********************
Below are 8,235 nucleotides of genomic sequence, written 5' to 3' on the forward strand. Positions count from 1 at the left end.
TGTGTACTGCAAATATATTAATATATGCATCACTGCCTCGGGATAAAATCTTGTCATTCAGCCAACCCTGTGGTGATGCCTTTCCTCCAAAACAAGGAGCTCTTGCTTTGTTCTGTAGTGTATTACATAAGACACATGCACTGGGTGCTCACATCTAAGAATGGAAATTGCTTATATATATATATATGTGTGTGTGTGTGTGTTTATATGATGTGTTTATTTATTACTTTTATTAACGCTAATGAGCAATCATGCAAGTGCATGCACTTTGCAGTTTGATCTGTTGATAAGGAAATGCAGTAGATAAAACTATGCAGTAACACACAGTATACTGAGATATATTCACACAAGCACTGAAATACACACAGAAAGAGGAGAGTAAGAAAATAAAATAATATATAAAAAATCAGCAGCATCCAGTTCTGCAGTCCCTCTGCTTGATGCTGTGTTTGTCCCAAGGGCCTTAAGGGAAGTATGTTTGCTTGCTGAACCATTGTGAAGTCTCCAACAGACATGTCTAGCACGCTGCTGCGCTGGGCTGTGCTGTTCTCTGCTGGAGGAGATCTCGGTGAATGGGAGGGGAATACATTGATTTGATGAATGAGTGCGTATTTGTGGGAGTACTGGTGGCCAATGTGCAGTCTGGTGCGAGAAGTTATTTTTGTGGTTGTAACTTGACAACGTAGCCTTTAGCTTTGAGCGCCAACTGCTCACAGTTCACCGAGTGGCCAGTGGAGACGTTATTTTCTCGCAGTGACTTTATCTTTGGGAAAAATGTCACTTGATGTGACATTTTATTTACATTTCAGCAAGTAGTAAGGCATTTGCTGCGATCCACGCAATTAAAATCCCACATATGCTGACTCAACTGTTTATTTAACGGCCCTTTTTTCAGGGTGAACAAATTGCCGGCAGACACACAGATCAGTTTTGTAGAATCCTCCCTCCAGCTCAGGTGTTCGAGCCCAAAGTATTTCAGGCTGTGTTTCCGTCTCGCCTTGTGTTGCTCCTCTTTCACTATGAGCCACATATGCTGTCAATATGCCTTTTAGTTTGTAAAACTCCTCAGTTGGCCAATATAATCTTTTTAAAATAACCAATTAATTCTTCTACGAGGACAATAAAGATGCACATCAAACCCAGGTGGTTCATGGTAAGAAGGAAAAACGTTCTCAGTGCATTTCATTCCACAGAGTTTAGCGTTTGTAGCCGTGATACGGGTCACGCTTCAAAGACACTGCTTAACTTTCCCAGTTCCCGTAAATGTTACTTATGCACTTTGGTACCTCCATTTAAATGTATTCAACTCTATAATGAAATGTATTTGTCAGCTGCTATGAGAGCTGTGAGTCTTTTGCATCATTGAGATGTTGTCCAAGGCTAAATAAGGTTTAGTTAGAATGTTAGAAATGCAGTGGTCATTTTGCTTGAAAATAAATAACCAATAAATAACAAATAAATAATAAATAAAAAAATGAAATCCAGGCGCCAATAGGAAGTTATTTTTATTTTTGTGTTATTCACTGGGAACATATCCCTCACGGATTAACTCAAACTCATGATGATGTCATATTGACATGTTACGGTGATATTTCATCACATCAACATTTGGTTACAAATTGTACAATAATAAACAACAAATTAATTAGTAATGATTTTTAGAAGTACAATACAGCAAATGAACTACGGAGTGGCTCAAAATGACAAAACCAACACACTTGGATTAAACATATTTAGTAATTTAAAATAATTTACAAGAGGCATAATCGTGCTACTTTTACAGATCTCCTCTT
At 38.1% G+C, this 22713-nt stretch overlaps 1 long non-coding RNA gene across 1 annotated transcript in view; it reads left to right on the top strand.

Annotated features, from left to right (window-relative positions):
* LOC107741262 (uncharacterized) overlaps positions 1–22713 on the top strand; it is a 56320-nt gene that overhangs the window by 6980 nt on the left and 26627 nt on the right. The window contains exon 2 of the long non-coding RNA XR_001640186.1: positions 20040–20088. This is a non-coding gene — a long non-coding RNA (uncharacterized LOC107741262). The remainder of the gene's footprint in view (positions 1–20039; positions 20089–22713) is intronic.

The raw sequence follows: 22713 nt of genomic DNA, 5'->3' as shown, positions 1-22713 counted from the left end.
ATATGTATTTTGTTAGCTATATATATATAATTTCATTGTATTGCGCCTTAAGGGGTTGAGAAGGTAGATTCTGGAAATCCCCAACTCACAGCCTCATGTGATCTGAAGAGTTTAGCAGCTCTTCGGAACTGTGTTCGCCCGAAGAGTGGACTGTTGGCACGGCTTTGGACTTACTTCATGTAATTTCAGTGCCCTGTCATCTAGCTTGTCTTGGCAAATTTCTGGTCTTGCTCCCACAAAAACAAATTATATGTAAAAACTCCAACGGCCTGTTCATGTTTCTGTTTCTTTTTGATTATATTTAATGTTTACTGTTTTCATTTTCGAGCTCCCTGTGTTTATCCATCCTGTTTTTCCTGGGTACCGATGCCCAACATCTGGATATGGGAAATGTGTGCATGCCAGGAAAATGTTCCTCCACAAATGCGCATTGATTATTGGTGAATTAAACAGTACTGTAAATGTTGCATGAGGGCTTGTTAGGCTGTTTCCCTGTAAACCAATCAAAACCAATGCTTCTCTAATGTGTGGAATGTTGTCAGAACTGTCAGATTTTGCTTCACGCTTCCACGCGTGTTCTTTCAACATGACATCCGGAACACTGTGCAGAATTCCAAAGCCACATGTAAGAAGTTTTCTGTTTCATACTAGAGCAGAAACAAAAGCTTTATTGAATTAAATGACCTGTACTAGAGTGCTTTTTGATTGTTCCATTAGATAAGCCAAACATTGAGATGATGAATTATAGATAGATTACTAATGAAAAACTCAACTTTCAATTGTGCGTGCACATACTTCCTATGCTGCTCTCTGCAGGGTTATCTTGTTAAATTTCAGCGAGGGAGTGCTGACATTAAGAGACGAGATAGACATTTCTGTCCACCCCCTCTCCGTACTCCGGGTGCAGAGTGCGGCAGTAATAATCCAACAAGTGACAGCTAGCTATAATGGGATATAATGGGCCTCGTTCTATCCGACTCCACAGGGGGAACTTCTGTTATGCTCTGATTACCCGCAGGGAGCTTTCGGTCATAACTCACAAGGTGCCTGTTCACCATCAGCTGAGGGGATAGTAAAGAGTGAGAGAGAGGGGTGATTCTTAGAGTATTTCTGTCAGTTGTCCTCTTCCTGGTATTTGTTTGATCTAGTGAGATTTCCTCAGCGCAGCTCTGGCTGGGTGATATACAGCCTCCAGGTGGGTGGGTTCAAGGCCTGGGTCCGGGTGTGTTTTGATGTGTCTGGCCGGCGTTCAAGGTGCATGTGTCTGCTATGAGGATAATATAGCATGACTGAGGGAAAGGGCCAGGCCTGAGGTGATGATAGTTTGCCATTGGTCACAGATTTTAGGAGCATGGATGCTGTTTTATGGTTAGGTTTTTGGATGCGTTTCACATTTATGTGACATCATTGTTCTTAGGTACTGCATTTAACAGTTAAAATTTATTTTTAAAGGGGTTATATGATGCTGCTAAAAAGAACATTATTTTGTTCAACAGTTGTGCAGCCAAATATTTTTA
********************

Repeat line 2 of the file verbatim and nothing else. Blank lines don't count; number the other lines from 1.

TGTGTACTGCAAATATATTAATATATGCATCACTGCCTCGGGATAAAATCTTGTCATTCAGCCAACCCTGTGGTGATGCCTTTCCTCCAAAACAAGGAGCTCTTGCTTTGTTCTGTAGTGTATTACATAAGACACATGCACTGGGTGCTCACATCTAAGAATGGAAATTGCTTATATATATATATATGTGTGTGTGTGTGTGTTTATATGATGTGTTTATTTATTACTTTTATTAACGCTAATGAGCAATCATGCAAGTGCATGCACTTTGCAGTTTGATCTGTTGATAAGGAAATGCAGTAGATAAAACTATGCAGTAACACACAGTATACTGAGATATATTCACACAAGCACTGAAATACACACAGAAAGAGGAGAGTAAGAAAATAAAATAATATATAAAAAATCAGCAGCATCCAGTTCTGCAGTCCCTCTGCTTGATGCTGTGTTTGTCCCAAGGGCCTTAAGGGAAGTATGTTTGCTTGCTGAACCATTGTGAAGTCTCCAACAGACATGTCTAGCACGCTGCTGCGCTGGGCTGTGCTGTTCTCTGCTGGAGGAGATCTCGGTGAATGGGAGGGGAATACATTGATTTGATGAATGAGTGCGTATTTGTGGGAGTACTGGTGGCCAATGTGCAGTCTGGTGCGAGAAGTTATTTTTGTGGTTGTAACTTGACAACGTAGCCTTTAGCTTTGAGCGCCAACTGCTCACAGTTCACCGAGTGGCCAGTGGAGACGTTATTTTCTCGCAGTGACTTTATCTTTGGGAAAAATGTCACTTGATGTGACATTTTATTTACATTTCAGCAAGTAGTAAGGCATTTGCTGCGATCCACGCAATTAAAATCCCACATATGCTGACTCAACTGTTTATTTAACGGCCCTTTTTTCAGGGTGAACAAATTGCCGGCAGACACACAGATCAGTTTTGTAGAATCCTCCCTCCAGCTCAGGTGTTCGAGCCCAAAGTATTTCAGGCTGTGTTTCCGTCTCGCCTTGTGTTGCTCCTCTTTCACTATGAGCCACATATGCTGTCAATATGCCTTTTAGTTTGTAAAACTCCTCAGTTGGCCAATATAATCTTTTTAAAATAACCAATTAATTCTTCTACGAGGACAATAAAGATGCACATCAAACCCAGGTGGTTCATGGTAAGAAGGAAAAACGTTCTCAGTGCATTTCATTCCACAGAGTTTAGCGTTTGTAGCCGTGATACGGGTCACGCTTCAAAGACACTGCTTAACTTTCCCAGTTCCCGTAAATGTTACTTATGCACTTTGGTACCTCCATTTAAATGTATTCAACTCTATAATGAAATGTATTTGTCAGCTGCTATGAGAGCTGTGAGTCTTTTGCATCATTGAGATGTTGTCCAAGGCTAAATAAGGTTTAGTTAGAATGTTAGAAATGCAGTGGTCATTTTGCTTGAAAATAAATAACCAATAAATAACAAATAAATAATAAATAAAAAAATGAAATCCAGGCGCCAATAGGAAGTTATTTTTATTTTTGTGTTATTCACTGGGAACATATCCCTCACGGATTAACTCAAACTCATGATGATGTCATATTGACATGTTACGGTGATATTTCATCACATCAACATTTGGTTACAAATTGTACAATAATAAACAACAAATTAATTAGTAATGATTTTTAGAAGTACAATACAGCAAATGAACTACGGAGTGGCTCAAAATGACAAAACCAACACACTTGGATTAAACATATTTAGTAATTTAAAATAATTTACAAGAGGCATAATCGTGCTACTTTTACAGATCTCCTCTT